However, our results with incomplete lesions of the CST indicate that within the CST specificity is less fixed. After partial lesions of the CST, DFR recovers at a rate, and to a degree, proportional to the number of spared CST fibers. This suggests that the CST does not have specific subgroups of fibers dedicated to specific functions. The delayed return of DFR after incomplete CST lesions shows that, when partially destroyed, the surviving part of the CST is capable of reestablishing functions with even very small numbers of surviving fibers (Fig. 2H).
Restoration of function by delayed transplants
Recovery of ipsilateral DFR after complete unilateral CST lesions occurs only when OECs are transplanted into the lesion site. Transplants misplaced in the dorsal columns, although only 1-2 mm away from the lesion site, did not cause recovery of function (Fig. 5B). Although we have seen transplanted OECs migrating for up to 11 mm within the distal CST, their migratory ability is not sufficient to cross tissue boundaries such as those between adjacent white matter tracts. To be effective, the cells must be placed in direct contact with the tract to be repaired.
Additional anatomical studies will be needed to elucidate the mechanism by which the transplanted OECs mediate return of function. For us, one of the most attractive ideas is that the functions are restored by regeneration of severed CST fibers. Certainly, in this and the previous study (Li et al., 1997), we have seen instances of BD anterogradely labeled CST fibers crossing the transplant and traveling through the distal CST to their normal destinations (Fig. 6B-D). P0 staining shows that these fibers are few in number, 526 ± 58 myelinated fibers (Fig. 7B,C), which is only ∼1% of the total number of ∼50,000 CST myelinated fibers (Li et al., 1997). That such small numbers of fibers can mediate useful return of function is also indicated by the observation that in untransplanted rats in which the lesions spare only ∼1% of the CaM-II-positive CST fibers (Fig. 2H), DFR recovers spontaneously. It must also be noted that although the terminal distribution of the regenerating fibers is into the same area as normal, we have no indication of the extent to which the cortical somatotopic map is restored, nor whether fibers can regenerate much further, for example to lumbar levels.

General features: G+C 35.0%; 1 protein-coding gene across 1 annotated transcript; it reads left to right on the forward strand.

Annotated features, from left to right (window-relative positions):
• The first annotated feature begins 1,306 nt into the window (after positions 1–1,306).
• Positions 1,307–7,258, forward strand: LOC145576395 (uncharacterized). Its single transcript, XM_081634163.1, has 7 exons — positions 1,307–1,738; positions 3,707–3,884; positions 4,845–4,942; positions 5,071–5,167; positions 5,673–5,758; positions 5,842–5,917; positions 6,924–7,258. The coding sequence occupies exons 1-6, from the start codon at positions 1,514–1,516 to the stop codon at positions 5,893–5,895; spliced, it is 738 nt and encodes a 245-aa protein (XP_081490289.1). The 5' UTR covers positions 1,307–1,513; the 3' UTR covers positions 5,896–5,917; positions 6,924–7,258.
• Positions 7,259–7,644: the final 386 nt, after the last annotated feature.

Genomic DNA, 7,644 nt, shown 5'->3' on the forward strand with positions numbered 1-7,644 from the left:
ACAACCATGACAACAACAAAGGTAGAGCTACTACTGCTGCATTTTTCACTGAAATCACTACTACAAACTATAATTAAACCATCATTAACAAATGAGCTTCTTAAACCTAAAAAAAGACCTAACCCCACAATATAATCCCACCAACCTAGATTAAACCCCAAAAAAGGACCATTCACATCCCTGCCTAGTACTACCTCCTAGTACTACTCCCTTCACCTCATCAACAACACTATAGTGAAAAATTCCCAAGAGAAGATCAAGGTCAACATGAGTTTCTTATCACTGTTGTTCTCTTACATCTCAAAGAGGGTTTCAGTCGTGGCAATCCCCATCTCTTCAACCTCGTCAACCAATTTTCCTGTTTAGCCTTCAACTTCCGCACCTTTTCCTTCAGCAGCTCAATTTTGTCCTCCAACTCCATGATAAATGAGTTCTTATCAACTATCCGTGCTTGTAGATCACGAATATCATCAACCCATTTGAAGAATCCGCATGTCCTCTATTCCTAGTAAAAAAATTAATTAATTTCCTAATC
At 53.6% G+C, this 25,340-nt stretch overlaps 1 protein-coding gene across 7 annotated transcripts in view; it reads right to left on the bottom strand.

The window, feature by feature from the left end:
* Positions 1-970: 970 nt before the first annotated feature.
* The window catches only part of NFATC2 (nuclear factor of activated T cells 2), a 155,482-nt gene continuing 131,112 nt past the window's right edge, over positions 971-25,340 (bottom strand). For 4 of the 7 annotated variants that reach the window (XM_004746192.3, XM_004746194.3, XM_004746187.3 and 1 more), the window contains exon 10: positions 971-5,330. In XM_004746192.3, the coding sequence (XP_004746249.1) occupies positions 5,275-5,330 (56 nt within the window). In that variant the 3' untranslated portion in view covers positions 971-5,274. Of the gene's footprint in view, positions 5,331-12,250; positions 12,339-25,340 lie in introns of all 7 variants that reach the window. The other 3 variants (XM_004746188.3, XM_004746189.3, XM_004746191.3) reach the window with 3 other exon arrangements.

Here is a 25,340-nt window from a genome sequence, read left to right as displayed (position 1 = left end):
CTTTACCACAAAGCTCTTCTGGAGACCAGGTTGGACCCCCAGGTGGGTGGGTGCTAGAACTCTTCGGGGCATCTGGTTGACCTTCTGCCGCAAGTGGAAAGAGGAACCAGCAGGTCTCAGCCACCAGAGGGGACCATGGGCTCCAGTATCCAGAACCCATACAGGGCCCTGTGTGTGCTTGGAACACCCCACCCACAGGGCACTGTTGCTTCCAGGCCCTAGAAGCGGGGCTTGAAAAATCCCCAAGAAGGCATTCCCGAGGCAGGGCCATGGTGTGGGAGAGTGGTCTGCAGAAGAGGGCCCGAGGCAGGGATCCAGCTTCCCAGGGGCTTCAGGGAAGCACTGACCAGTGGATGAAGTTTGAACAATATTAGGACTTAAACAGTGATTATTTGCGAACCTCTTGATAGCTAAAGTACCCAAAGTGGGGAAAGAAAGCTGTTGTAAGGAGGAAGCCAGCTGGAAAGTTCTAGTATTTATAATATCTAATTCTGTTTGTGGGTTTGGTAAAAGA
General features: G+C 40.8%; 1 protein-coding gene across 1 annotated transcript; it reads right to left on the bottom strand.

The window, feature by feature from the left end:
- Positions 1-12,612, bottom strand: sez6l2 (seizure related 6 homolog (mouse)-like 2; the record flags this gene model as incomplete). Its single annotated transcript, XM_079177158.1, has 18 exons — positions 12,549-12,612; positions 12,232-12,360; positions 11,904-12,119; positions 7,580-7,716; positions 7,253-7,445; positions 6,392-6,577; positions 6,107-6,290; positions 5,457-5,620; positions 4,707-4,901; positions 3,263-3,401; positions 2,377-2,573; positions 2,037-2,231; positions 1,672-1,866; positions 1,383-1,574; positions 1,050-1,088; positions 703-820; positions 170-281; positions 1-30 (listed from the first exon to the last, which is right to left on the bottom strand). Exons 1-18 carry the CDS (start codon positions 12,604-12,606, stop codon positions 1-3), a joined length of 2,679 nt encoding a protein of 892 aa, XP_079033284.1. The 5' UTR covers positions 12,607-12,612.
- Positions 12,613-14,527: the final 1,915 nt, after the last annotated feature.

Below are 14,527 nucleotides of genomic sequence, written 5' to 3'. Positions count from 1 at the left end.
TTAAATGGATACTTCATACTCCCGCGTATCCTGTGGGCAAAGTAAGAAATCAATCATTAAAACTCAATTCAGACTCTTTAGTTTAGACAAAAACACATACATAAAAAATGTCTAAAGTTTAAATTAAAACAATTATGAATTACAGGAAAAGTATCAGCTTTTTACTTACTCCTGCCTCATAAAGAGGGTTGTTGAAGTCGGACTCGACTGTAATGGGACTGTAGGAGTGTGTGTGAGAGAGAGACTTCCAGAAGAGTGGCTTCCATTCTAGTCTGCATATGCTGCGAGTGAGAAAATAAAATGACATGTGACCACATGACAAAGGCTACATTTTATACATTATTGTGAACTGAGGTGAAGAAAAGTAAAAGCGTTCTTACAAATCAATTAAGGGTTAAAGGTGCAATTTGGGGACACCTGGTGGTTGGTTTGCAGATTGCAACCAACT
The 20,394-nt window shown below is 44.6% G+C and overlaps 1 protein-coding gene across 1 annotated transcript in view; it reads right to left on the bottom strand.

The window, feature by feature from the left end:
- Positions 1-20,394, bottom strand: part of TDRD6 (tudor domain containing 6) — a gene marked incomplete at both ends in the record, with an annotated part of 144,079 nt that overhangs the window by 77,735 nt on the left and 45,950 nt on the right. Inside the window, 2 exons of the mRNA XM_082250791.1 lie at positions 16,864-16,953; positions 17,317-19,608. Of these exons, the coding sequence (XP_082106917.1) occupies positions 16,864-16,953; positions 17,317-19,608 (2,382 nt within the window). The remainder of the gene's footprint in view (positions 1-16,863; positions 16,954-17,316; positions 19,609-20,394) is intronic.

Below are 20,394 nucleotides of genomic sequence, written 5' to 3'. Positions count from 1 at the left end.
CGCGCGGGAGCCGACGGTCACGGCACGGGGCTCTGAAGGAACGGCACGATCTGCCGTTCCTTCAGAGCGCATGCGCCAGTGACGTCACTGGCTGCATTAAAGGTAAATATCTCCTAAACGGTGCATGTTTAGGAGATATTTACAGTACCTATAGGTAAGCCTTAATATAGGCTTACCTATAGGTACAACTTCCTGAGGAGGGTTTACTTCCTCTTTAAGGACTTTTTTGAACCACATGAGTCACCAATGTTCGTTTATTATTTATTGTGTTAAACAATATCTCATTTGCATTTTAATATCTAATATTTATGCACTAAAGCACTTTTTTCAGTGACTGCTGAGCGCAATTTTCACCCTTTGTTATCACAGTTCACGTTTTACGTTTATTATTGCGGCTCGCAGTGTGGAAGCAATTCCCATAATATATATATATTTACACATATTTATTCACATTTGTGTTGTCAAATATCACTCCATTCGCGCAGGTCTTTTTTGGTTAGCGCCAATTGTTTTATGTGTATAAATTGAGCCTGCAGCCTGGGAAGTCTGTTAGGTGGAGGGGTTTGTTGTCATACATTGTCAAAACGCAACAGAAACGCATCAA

It remains a possibility that transplanted OECs may induce recovery of function, at least in part, by stimulation of uncut fibers or by humoral mechanisms, possibly associated with the intense vascularization of the transplants or remyelination of undetected spared demyelinated fibers. But, whatever the mechanism, the functional outcome is clear: only transplants bridging the lesion are able to restore function. In terms of future human therapy, the encouraging aspects of the present findings are: (1) that recovery of function is induced by transplants in situations in which no spontaneous recovery otherwise occurs; and (2) that the beneficial reparative effects of donor OEC transplants can still be obtained if transplantation is delayed for 2 months after the CST lesions in rats.
This work was supported by the British Neurological Research Trust and the International Spinal Research Trust. Dr. Pauline Field provided important collaboration.
Correspondence should be addressed to Dr. Geoffrey Raisman, Division of Neurobiology, National Institute for Medical Research, The Ridgeway, Mill Hill, London, NW7 1AA, UK. E-mail:.